Iridology or iris analysis is a diagnostic tool which has been around for thousands of years and uses the iris to mirror out to us our internal state of well-being.

According to Robyn Merrilees, Iridologist/Herbalist, "When we're looking at an eye we see a reflection of the nervous system. The nervous system affects the whole body and the brain is the central processing unit. The eyes are an extension of the brain. So what's happening in the body is reflected all through the nervous system and you see it in the eyes in the different patterns that come out."

When you look closely at your iris you will see a pattern in the delicate fibres that make up the coloured part of the eye. This pattern is unique to you, rather like your fingerprint. After a consultation, the Iridologist takes a snapshot of an eye. Fifty years ago an iris map was developed which related each part of the body to an area in the iris. For diagnostic purposes, the iris is mapped into zones, like a clock face, each section relating to the organs, glands and functions of the body.

Robyn says that in a really good constitution the iris fibres are really close together giving an appearance of something almost like silk. An example of a weaker eye is one in which there are openings in the iris which almost form a net. This person tends to get sick more often. If discoloration or a mark appear on the zone, it could be a sign that something is wrong or it could be a marking inherited from your parents. Robyn says that the white areas in the iris are a sign of irritation or overactivity, while the darker areas/gaps are a sign of under-activity or that the organ isn't functioning to the level it should be. She says that it takes a while, but we can see changes in eyes. She also tells us that here are two naturally occurring eye colours; blue and brown.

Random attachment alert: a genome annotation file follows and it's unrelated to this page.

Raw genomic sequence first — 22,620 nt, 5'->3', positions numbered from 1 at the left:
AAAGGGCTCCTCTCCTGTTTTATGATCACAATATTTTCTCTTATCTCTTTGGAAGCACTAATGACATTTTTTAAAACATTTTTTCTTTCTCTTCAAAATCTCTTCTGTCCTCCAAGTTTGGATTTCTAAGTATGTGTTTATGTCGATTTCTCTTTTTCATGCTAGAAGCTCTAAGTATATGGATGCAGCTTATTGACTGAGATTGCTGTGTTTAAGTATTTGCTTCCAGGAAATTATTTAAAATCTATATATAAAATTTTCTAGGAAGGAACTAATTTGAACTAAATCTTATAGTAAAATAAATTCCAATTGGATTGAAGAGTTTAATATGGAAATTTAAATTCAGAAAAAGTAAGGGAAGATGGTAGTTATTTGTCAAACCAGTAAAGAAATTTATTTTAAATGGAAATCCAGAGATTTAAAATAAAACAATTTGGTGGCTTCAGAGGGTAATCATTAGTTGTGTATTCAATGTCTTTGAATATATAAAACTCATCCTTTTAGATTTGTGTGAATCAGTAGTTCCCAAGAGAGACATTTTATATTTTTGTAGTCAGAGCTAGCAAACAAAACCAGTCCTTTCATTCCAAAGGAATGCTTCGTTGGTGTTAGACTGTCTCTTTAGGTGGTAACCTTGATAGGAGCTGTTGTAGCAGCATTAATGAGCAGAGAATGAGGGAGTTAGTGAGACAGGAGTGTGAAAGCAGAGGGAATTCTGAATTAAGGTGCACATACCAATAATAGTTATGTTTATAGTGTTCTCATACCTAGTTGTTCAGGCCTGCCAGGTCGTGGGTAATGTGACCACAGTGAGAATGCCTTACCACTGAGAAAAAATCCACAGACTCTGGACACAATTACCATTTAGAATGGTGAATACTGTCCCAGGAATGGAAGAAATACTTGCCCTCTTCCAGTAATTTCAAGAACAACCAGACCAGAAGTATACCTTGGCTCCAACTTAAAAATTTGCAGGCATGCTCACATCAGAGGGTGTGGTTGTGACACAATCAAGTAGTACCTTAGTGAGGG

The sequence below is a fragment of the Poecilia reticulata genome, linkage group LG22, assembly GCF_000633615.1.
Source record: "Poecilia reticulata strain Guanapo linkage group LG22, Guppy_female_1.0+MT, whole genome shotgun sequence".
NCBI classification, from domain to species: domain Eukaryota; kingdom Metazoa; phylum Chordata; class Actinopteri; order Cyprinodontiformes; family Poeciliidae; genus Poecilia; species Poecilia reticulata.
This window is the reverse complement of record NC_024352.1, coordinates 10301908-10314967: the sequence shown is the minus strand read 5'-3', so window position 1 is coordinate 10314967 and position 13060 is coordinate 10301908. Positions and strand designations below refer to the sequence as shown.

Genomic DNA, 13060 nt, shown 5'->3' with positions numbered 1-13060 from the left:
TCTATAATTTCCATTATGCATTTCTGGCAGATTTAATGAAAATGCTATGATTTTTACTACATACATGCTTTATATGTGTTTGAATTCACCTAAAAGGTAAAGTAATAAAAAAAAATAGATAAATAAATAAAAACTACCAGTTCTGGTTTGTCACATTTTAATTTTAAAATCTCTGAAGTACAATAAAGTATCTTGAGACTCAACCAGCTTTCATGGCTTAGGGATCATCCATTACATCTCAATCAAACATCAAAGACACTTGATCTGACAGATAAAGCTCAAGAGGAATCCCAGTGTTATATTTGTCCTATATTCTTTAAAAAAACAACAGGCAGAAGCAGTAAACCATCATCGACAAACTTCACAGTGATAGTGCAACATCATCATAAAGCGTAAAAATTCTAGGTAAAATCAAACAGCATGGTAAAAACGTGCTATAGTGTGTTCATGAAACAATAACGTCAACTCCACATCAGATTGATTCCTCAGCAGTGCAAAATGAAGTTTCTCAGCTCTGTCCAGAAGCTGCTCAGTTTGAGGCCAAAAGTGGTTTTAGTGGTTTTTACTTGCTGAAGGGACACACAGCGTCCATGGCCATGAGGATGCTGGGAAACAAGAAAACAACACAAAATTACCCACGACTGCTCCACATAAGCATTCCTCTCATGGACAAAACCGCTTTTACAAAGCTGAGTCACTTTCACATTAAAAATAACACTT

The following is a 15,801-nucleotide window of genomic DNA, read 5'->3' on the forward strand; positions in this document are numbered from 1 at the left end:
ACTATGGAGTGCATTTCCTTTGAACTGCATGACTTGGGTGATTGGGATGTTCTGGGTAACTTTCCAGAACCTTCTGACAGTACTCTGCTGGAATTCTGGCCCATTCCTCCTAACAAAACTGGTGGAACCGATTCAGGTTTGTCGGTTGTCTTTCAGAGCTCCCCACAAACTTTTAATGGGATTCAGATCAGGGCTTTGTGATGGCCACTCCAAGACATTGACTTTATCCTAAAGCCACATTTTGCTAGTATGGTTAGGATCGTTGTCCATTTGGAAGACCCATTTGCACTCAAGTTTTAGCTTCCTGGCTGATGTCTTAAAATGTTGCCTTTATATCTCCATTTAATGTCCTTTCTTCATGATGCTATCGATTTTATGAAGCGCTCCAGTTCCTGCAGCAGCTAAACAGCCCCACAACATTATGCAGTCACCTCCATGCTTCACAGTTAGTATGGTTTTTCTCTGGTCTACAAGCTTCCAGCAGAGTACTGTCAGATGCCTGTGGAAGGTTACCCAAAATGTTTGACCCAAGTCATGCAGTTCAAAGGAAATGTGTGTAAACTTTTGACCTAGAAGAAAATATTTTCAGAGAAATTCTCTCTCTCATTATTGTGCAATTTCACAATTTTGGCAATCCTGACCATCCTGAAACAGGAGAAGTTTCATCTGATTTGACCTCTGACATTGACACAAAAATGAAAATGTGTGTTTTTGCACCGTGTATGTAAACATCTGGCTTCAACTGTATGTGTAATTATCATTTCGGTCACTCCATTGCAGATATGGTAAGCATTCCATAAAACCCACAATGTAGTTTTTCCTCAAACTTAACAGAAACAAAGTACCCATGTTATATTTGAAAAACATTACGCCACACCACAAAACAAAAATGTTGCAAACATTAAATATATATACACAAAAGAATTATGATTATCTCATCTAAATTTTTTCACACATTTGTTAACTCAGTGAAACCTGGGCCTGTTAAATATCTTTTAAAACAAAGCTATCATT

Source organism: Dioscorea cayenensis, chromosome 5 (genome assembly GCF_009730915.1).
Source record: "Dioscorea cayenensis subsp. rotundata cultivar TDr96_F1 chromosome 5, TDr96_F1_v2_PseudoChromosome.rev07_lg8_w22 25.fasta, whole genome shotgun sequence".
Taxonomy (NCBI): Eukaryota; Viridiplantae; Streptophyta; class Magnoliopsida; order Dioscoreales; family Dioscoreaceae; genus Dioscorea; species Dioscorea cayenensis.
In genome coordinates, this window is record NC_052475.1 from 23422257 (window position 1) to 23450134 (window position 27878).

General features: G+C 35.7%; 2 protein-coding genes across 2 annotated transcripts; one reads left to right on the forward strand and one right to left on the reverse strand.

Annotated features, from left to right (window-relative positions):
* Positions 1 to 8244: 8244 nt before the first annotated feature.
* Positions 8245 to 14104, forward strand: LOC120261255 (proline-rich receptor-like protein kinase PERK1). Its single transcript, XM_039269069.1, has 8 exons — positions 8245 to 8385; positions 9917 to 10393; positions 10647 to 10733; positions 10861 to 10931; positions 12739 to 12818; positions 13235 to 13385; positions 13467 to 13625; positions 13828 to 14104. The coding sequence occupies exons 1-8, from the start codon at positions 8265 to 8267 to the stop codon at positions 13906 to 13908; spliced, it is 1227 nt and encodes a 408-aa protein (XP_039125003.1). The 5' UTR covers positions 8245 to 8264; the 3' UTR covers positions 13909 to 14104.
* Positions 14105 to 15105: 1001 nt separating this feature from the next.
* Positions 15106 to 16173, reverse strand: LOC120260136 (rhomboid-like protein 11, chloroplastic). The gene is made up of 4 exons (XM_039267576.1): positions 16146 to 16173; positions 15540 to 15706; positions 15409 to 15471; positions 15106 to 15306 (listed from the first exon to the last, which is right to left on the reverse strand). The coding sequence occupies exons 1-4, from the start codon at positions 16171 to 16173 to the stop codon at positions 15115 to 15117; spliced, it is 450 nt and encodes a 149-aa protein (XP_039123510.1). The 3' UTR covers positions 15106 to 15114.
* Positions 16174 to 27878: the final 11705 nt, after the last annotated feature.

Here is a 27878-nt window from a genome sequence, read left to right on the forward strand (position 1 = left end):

Other eye colours are variations, for example, hazel is a variation of blue.

People who see iridologists range from those with low-grade annoyances to those with more severe, acute and chronic problems. Robyn says that in most situations she can prescribe herbs which will help alleviate the patients problems. However, if she feels that something needs to be investigated further or needs a different type of cure she will refer a patient to a GP or specialist. If you want to find an iridologist check out the Australian Traditional Medicine Society or The Australian Natural Therapists Association in the phone book. This will ensure you are getting someone with the right qualifications.

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